Squeezing in some British ascents in to this report, it looks like Jon Griffith is all set for his imminent Charakusa Expedition (good luck Jon and Will). Jon recently made a fast single-push ascent of the very long Peuterey Integral. The route, which is over 4500m long, summits Mont Blanc after an awful lot of climbing.

Jon, climbing with French local Jeff Mercier, climbed the route in 29 hours and 30mins, sustaining a rock on the head, causing him concussion. More disturbingly for Jon, he forgot to take his camera!

Jon described the route:

"The Peuterey Integral is one immense route. As far as routes go in the massif it's one of the very few that has a remote and expedition like feel to it- not only for its size (some 4500m height gain) but also due to how committed it feels after the Noire de Peuterey. We were going fast until the rock hit but I guess that's part of the game, after that point it definitely felt like one of the hardest things I've done out here. It's not often you get to crank out so much height gain in one day after all!"

Jeff Mercier on the final few steps of the Peuterey Integral
© Jon Griffith / Alpine Exposures

Whilst we are on Brits and the Peuterey Integral, it's worth a quick mention of Ally Swinton and Ben Tibbets - they also climbed the route a few days before Jon in a great effort of 42 hours.

  • Ally Swinton has an excellent blog account here: Ally's Blog.

Hazel Findlay on the final section of the Afanasieff-Bodin Gully, which was the exit for her new route, the Findlay-Geldard., 213 kbHazel Findlay on the final section of the Afanasieff-Bodin Gully, which was the exit for her new route, the Findlay-Geldard.
© Jack Geldard

British climber Hazel Findlay has been making initial forays in to the alpine climbing world. Already a world class trad climber and big wall climber, the young philosopher is now intent on increasing her alpine skill set with her eye on some larger objectives. As a training run, and dragging an aging climbing journalist behind her, Hazel made a small but committing first ascent on the Aiguille de Saussure, on the side of Mont Blanc du Tacul.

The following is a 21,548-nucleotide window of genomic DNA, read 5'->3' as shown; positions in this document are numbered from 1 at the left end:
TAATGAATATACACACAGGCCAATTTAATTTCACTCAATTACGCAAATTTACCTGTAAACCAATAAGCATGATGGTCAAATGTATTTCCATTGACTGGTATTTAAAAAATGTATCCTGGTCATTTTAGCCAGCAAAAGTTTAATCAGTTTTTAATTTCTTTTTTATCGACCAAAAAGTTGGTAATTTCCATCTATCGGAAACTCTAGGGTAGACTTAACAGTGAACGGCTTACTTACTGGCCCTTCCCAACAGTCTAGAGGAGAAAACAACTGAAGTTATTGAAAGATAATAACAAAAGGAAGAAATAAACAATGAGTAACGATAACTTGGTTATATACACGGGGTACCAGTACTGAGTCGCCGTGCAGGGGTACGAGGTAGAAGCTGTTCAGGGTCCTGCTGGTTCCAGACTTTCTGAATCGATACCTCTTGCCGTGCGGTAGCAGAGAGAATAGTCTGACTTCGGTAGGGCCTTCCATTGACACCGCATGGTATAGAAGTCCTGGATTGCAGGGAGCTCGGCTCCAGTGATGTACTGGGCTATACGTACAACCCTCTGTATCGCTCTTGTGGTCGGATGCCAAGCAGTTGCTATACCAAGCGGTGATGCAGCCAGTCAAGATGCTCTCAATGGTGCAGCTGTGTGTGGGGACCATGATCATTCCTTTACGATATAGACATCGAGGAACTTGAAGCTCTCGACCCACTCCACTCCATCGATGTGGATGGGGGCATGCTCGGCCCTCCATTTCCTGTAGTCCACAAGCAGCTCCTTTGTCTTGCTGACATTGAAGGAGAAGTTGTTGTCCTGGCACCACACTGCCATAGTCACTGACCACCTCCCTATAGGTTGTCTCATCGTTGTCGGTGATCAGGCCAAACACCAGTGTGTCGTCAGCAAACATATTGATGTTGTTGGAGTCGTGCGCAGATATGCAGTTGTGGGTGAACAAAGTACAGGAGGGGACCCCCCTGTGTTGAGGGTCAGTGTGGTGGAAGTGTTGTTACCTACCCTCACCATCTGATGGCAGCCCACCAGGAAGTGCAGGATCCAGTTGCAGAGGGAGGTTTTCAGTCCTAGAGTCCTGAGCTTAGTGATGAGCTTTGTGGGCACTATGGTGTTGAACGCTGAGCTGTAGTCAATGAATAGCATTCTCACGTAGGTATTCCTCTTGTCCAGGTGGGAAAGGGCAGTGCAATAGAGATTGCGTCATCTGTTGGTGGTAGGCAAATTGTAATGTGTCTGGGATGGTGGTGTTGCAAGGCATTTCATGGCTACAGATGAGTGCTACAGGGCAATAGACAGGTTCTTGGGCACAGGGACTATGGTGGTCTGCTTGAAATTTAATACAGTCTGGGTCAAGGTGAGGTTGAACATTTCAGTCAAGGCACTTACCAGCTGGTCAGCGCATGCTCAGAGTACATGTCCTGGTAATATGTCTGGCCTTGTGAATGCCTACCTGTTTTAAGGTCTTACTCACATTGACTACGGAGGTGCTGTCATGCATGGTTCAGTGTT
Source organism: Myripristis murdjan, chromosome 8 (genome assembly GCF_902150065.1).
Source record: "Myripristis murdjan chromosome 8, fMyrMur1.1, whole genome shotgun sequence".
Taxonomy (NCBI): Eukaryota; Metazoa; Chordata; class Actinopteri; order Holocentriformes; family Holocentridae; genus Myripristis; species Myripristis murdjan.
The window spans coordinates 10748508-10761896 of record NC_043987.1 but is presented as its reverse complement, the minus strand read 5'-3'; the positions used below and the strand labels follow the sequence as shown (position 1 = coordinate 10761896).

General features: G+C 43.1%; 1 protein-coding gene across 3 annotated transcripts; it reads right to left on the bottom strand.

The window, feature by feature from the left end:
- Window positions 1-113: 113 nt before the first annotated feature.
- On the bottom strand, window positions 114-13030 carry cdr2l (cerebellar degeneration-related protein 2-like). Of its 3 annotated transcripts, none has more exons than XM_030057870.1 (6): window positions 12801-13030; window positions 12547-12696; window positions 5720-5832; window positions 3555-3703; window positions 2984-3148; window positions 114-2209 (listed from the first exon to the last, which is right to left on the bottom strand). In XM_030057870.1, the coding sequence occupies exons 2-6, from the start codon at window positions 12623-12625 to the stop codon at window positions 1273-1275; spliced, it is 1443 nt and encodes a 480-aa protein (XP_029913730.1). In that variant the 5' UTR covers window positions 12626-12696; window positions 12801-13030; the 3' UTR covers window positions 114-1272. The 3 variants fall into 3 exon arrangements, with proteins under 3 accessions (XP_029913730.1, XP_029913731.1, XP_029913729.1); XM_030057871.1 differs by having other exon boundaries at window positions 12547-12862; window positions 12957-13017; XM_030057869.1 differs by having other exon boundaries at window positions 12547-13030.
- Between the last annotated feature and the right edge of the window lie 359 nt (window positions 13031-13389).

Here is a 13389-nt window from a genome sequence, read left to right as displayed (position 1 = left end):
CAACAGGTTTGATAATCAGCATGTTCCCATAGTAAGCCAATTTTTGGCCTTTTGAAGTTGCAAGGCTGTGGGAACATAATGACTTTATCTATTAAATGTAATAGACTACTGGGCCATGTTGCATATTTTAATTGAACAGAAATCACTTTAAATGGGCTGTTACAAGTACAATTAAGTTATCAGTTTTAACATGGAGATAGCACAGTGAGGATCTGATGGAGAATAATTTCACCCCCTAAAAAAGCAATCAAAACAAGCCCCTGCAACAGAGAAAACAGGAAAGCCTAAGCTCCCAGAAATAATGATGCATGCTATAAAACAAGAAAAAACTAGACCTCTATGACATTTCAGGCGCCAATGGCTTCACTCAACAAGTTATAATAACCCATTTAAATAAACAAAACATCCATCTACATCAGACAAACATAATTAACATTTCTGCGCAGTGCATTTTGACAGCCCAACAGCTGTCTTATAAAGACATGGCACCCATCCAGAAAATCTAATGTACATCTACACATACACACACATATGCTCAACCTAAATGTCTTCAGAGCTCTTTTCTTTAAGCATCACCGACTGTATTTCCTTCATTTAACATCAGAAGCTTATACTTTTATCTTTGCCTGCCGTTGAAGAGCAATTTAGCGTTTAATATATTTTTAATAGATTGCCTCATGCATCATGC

The Findlay-Geldard route tackles the front face of the Aiguille, with rock climbing up to E5, and exits up the classic ice couloir of the Afanasieff-Bodin Gully.

Jack Geldard following his nose up a pitch of perfect hand jamming on the front of the Aiguille de Saussure (3839m)., 173 kbJack Geldard following his nose up a pitch of perfect hand jamming on the front of the Aiguille de Saussure (3839m).
© Hazel Findlay

Luka Lindič is sponsored by Arc'teryx, Petzl

Luka Krajnc is sponsored by Patagonia, Black Diamond, Iglu Sport

Jon Griffith is sponsored by Mountain Hardwear

Ally Swinton is sponsored by Boreal, Rab, Outdoor Designs, Podsacs

Jack Geldard is sponsored by DMM, Marmot, Evolv

Hazel Findlay is sponsored by Black Diamond , The North Face , Sterling Rope and La Sportiva